One way to think about why Jesus is still appealing to a huge number of people around the world today is to take note of the people and kinds of people who found him appealing in his own day. I begin with a widely known and widely respected religious leader of the day, a key figure in the religion of which Jesus was a part his whole life and yet the religion that he, in love, thought needed to be upgraded for the well being of people who sought to know God through that religion. Nicodemus was so publicly, popularly, and powerfully tied into Judaism’s hierarchy during Jesus’ lifetime that there was no way, really, he could dare take any chances whatsoever of being seen with Jesus or known to associate with Jesus. Nicodemus would lose all credibility in his professional position, and his clout, which he thoroughly enjoyed, would be down the tubes. Even though he comes by night, which is still a HUGE RISK for him, he comes; he is a person with much to lose by associating with Jesus, but eventually the power of Jesus’ message, trickling back to him in bits and pieces through busybodies and spies hired to keep an eye on Jesus, began to mean more to Nicodemus than gossip or intelligence about a potential trouble maker.
Nicodemus goes to Jesus by night and says, “I’ve been a sincerely religious person all my life. I don’t live this stuff for the fun of it; I live it because I’ve believed all these years that our holy laws will get me where I need to be with God, but when I hear the snippets of your sermons that float back to me, you, my fellow Jew, say that giving up on laws as the way to God and giving in to the reality of relationship as the way to God is such a radical change for almost everyone that daring to head in this new direction requires being born again, spiritually speaking. Jesus appeals, still appeals, to highly religious people who have gone to the top in the religion they practice and participate in leaving, but who wake up one morning and know they’ve had it all wrong. It’s not too late to make a change.
Women in Jesus’ day largely were property, but women flocked to Jesus because he loved them as people, not as sex objects, and he saw them as having as much to offer his movement as did any men so Jesus had two groups of inner circle supporters: the men, whom he called the disciples, and women, whom he called of all things “the women.” If women were so equal to the men in Jesus’ eye why not one group made up of both women AND men? That was because social standards of the day didn’t permit women the same freedom they permitted men. Women weren’t generally supposed to be seen in public unless they were with the man to whom they were societally related: husband, adult son, brother-in-law, and so on. For this reason and others, women could not travel the same distances with Jesus as the men could. So Jesus appealed to those whom society as a whole had devalued, but whom Jesus revalued.
In his group of male followers, “the disciples,” he included men, several men, that most of the rest of society wanted nothing to do with. He did not build a male base by calling into service the most highly regarded men around. He had fishermen in his male inner circle; they were way down the social ladder because they stunk and because in killing and cleaning fish, animal blood ran over their hands, which was a mark of true uncleanness to the ritually sensitive Jews who had been taught only to deal with those who were clean, fully clean. Jesus had at least one tax collector in the group, a Jew who worked for the Romans collecting outrageous amounts of taxes from the poor Jews and adding in their own ridiculously high commissions leaving many a Jew without funds to be able to feed a family, literally. Two of the twelve had the capacity to talk a great loyalty game and mean it, but when tough times came one would out and out deny Jesus, and the other would leave Jesus in grave danger because he thought he knew better than Jesus what Jesus should be doing in his service to their fellow Jews. There were two in the group who were blatantly power hungry, and Jesus had said, “They can learn to be humble servants too.” James and John and their Mama weren’t crazy about Jesus’ plan for retraining those who expected favors and wide recognition for their efforts.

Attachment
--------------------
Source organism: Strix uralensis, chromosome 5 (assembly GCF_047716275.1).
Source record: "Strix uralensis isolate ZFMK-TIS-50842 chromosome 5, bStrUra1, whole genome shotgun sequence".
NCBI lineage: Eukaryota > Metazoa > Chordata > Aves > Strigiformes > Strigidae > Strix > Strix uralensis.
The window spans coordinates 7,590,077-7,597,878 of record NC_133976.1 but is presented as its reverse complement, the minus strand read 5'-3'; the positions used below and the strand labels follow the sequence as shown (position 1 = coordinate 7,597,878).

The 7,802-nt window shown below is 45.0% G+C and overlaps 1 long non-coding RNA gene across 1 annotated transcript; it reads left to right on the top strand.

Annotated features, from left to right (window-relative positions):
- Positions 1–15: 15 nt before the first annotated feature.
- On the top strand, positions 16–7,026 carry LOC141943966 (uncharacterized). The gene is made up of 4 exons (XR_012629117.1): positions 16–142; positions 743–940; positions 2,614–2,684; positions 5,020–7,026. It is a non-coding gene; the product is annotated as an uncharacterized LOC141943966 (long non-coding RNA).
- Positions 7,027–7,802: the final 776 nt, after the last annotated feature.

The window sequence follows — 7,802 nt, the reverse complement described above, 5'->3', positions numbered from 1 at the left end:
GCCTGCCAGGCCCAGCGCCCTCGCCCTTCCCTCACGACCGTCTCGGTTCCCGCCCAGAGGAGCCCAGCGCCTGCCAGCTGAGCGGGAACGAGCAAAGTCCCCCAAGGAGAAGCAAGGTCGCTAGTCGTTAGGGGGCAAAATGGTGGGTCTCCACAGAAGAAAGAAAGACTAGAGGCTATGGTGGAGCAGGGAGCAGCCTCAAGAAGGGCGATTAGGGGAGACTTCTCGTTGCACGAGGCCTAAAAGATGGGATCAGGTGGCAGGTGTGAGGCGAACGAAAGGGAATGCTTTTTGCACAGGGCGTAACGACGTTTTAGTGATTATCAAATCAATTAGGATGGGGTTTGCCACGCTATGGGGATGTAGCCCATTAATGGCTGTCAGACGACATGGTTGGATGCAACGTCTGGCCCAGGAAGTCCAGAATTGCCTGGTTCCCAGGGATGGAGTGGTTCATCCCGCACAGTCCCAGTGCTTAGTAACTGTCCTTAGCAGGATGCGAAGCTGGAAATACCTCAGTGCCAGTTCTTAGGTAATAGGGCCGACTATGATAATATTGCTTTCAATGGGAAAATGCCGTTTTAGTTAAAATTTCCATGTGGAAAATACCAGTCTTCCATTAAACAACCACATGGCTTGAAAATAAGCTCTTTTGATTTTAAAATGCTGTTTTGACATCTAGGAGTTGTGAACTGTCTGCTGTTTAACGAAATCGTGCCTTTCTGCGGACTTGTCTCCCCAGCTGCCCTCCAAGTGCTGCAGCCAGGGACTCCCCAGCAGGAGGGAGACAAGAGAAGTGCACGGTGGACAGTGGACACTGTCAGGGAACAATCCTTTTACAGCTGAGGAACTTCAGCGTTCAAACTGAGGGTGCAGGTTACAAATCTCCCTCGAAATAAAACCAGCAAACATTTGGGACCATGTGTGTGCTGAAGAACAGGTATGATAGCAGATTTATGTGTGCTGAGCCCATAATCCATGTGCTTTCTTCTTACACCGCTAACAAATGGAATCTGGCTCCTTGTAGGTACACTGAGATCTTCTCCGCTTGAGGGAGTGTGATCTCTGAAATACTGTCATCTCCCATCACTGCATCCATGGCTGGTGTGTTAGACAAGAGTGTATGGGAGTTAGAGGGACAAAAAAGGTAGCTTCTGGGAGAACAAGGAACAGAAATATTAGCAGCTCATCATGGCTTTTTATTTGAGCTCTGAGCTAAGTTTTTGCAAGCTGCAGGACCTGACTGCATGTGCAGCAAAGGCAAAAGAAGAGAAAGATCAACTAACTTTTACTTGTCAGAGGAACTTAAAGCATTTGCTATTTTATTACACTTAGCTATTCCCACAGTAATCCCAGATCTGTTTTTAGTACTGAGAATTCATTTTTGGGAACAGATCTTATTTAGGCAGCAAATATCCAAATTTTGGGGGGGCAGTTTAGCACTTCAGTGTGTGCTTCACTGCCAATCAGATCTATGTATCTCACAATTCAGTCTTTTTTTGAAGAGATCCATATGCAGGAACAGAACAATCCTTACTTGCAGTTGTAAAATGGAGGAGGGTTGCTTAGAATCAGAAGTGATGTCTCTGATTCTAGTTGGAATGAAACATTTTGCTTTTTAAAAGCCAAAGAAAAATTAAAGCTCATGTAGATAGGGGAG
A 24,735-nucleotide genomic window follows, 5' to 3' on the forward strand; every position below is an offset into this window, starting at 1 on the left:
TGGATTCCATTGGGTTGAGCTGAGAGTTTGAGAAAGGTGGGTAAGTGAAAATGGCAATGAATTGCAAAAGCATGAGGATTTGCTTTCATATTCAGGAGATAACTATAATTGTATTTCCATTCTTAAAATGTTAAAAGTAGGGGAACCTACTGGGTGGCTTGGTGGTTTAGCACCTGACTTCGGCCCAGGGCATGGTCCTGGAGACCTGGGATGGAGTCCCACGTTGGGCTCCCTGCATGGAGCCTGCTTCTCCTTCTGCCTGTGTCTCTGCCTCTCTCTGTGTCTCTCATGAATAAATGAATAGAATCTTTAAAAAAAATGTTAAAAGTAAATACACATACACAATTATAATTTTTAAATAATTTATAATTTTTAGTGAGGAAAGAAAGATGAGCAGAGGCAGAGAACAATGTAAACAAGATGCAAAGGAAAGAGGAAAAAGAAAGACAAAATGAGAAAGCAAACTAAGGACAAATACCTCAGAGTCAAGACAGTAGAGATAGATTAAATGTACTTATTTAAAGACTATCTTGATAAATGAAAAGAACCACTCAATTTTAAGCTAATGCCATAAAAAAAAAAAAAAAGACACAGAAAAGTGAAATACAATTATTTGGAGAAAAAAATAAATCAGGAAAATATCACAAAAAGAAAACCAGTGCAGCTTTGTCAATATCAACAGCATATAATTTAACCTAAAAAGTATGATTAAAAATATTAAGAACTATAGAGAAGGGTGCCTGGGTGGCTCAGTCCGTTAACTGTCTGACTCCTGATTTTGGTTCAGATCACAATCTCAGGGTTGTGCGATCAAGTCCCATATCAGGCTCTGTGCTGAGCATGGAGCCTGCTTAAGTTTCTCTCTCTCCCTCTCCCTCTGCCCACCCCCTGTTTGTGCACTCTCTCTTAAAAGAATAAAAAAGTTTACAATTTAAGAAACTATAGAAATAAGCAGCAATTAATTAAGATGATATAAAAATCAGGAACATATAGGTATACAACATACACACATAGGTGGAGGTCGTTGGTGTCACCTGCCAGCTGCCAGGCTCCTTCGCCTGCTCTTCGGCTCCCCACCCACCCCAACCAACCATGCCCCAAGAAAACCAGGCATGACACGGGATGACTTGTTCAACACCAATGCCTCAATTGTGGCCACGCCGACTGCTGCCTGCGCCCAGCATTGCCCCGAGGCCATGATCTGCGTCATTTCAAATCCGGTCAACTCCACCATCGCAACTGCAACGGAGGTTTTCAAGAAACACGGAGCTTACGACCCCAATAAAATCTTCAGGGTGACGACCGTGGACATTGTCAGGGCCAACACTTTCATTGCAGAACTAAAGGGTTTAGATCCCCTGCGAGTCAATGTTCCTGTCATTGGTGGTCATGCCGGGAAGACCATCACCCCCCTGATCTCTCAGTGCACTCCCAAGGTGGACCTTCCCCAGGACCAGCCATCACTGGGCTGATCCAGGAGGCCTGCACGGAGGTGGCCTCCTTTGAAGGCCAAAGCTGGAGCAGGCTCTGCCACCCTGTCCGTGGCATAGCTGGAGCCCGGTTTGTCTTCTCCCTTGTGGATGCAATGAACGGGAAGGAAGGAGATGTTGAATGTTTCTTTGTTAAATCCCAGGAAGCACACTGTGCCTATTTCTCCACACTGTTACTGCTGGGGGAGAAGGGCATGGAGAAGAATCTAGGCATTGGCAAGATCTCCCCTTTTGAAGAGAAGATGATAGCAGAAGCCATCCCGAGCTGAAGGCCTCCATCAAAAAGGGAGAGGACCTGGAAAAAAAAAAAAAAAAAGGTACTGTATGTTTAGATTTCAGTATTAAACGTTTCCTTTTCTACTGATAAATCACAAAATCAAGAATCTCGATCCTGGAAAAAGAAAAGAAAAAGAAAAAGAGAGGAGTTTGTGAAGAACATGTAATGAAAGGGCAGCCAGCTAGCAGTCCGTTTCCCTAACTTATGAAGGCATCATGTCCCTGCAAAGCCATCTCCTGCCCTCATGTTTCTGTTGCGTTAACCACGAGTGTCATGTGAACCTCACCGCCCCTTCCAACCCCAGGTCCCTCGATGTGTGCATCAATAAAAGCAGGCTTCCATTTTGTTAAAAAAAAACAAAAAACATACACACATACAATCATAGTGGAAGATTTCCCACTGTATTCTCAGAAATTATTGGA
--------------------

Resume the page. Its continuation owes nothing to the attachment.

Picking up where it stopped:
So if Jesus were putting together a group of twelve men to follow him today, Billy Graham wouldn’t be invited even if his health permitted him to take on the obligation. Pat Robertson would excluded from the list. No Joel Osteen. No Bishop T. D. Jakes. No Rick Warren. No Bishop Eddie Long. No Pope. No Dalai Lama. In fact, Jesus didn’t have any religious leaders in his inner circle; they were all laypersons until Jesus commissioned them for ministry. Jesus appeals to us today, for this reason too, that he takes a chance on those others have given up on and those who may or may not stand with him when times are tough.
If Jesus were appointing a group of twelve male disciples today, I’d look for a couple of guys who clean and repair sewers just because Jesus had a thing for supporting those whom others held their noses around. I’d look for Bernie Madoff. I’d look for Tiger Woods. I’d look for Newt Gingrich and Barney Frank. I’d look for Bill Clinton and Herman Cain. Jesus still appeals to us today because those close to him got second chances regardless of the severity of their blunders.
Jesus was down to earth, comfortable in the nitty gritty; he was supremely understanding and unfailingly forgiving. He was squarely grounded in God and expected his followers to find their way to that place as well. His compassion was boundless. His respect for diversity in religion and in life was astounding.
We want a religious figure to look back to whose life exemplified such truths and principles and in an amazingly down to earth way. Some of us are drawn to Jesus today because the Jesus of history as we learn about him is irresistible. When it came to God and to life, he got it. We want to get it too, and we can.